Since yesterday, the Net has been abuzz because of Google’s blog posting about their discovery they were being hacked by China. Almost every response I’ve seen has focused on the attempted hacking of the mailboxes of Chinese human rights activists.
That’s exactly where Google wants you to focus.
Let’s take a closer look at their blog post.
In mid-December, we detected a highly sophisticated and targeted attack on our corporate infrastructure originating from China that resulted in the theft of intellectual property from Google.
As part of our investigation we have discovered that at least twenty other large companies from a wide range of businesses–including the Internet, finance, technology, media and chemical sectors–have been similarly targeted.
Whoa. That’s some heavy-league stuff right there. Coordinated, targeted commercial espionage across a variety of vertical industries. Google first accuses China of stealing its intellectual property, then says that they weren’t the only ones. Mind you, industry experts – including the United States government– have been saying the same thing for years. Cries of ‘China hacked us!” happen relatively frequently in the IT security industry, enough so that it blends into the background noise after awhile.
My question is why, exactly, Google thought this wouldn’t happen to them? They’re a big fat juicy target on many levels. Gmail with thousands upon thousands of juicy mailboxes? Check! Search engine code and data that allows sophisticated monitoring and manipulation of Internet queries? Check! Cloud-based office documents that just might contain some competitive value? Check!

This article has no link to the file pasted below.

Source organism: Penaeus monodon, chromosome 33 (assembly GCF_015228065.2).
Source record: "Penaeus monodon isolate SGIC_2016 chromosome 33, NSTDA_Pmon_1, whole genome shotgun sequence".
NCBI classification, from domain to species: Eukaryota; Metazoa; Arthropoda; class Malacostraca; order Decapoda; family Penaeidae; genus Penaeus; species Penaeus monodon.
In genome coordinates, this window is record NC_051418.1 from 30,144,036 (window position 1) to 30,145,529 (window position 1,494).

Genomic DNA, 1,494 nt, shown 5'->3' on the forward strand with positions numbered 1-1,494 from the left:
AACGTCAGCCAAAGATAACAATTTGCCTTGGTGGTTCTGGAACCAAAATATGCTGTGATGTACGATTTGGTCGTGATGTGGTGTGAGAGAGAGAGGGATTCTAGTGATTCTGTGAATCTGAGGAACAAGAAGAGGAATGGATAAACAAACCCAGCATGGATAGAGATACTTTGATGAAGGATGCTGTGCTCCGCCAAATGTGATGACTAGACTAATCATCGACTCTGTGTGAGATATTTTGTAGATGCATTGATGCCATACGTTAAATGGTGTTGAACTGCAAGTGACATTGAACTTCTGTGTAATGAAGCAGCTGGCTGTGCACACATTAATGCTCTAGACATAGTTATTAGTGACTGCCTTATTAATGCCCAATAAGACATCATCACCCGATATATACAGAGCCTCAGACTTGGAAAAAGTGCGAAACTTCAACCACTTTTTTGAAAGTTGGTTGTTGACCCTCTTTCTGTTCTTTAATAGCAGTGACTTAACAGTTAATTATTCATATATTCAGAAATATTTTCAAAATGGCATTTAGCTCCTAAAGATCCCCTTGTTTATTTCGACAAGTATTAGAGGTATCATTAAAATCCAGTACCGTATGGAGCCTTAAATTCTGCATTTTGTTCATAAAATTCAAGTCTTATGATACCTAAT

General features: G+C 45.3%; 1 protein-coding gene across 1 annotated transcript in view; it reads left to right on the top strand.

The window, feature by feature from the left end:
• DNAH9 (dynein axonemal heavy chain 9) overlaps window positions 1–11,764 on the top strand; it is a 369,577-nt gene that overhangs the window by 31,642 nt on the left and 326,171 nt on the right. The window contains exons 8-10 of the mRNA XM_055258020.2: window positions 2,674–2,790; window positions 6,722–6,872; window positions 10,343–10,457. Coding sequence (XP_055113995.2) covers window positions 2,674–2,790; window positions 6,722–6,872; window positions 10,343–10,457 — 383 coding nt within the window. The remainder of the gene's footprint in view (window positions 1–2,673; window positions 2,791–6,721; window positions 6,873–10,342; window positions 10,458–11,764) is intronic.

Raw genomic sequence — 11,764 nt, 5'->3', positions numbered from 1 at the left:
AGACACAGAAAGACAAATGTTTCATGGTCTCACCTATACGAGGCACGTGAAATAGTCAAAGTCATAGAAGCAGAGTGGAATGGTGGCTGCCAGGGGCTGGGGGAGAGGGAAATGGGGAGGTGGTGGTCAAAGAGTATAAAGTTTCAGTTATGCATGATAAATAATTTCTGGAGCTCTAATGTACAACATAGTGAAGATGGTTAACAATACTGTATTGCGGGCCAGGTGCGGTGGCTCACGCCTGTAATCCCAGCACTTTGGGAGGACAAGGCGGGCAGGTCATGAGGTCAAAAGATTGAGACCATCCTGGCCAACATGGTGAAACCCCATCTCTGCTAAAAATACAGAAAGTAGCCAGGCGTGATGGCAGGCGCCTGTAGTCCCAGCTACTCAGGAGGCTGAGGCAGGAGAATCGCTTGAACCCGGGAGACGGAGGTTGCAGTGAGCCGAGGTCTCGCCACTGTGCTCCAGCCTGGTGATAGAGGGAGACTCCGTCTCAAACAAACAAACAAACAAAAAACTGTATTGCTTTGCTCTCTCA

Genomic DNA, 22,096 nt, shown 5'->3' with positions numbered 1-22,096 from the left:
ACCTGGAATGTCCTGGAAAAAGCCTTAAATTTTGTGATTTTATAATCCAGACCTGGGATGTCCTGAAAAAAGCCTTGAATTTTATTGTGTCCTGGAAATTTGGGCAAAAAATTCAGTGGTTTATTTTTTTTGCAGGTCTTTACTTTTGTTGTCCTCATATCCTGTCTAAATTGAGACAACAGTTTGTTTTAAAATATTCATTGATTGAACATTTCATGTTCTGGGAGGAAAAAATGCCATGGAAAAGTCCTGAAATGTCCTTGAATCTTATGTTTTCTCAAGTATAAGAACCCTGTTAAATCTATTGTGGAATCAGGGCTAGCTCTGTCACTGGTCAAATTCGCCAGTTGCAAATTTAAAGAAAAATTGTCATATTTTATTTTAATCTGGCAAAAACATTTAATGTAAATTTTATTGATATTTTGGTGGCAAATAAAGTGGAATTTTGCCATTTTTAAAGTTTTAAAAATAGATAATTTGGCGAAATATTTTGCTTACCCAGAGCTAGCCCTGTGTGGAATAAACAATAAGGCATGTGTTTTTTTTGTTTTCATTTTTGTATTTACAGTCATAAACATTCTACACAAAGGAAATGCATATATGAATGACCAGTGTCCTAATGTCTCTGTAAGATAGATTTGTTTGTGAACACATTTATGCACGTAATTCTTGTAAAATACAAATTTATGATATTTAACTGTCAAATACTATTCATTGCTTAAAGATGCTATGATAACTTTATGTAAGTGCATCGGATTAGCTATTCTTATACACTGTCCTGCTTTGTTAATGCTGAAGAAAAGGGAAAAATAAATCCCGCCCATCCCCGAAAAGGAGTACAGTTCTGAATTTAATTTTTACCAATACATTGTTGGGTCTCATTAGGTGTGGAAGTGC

My second question is, why, exactly, is Google trying to shift the focus of the story from the IP theft (which by their own press report was successful) and cloak their actions in the “oh, noes, China tried to grab dissidents’ email” moral veil they’re using?
Second, we have evidence to suggest that a primary goal of the attackers was accessing the Gmail accounts of Chinese human rights activists. Based on our investigation to date we believe their attack did not achieve that objective. Only two Gmail accounts appear to have been accessed, and that activity was limited to account information (such as the date the account was created) and subject line, rather than the content of emails themselves.
Two accounts, people, and the attempt wasn’t even fully successful. And the moral outrage shimmering from the screen in Paragraph 4, when Google says that “dozens” of accounts were accessed by third parties not through any sort of security flaw in Google, but rather through what is probably malware, is enough to knock you over.
Really, Google? You’re just now tumbling to the fact that people’s GMail accounts are getting hacked through malware?
I don’t buy the moral outrage. I think the meat of the matter is back in paragraph 1. I believe that the rest of the outrage is a smokescreen to repaint Google into the moral high ground for their actions, when from the sidelines here it certainly looks like Google chose knowingly to play with fire and is now suddenly outraged that they, too, got burned.
Google, you have enough people willing to play along with your attempt to be the victim. I’m not one of them. You compromised human rights principles in 2006 and knowingly put your users into harm’s way. “Do no evil,” my ass.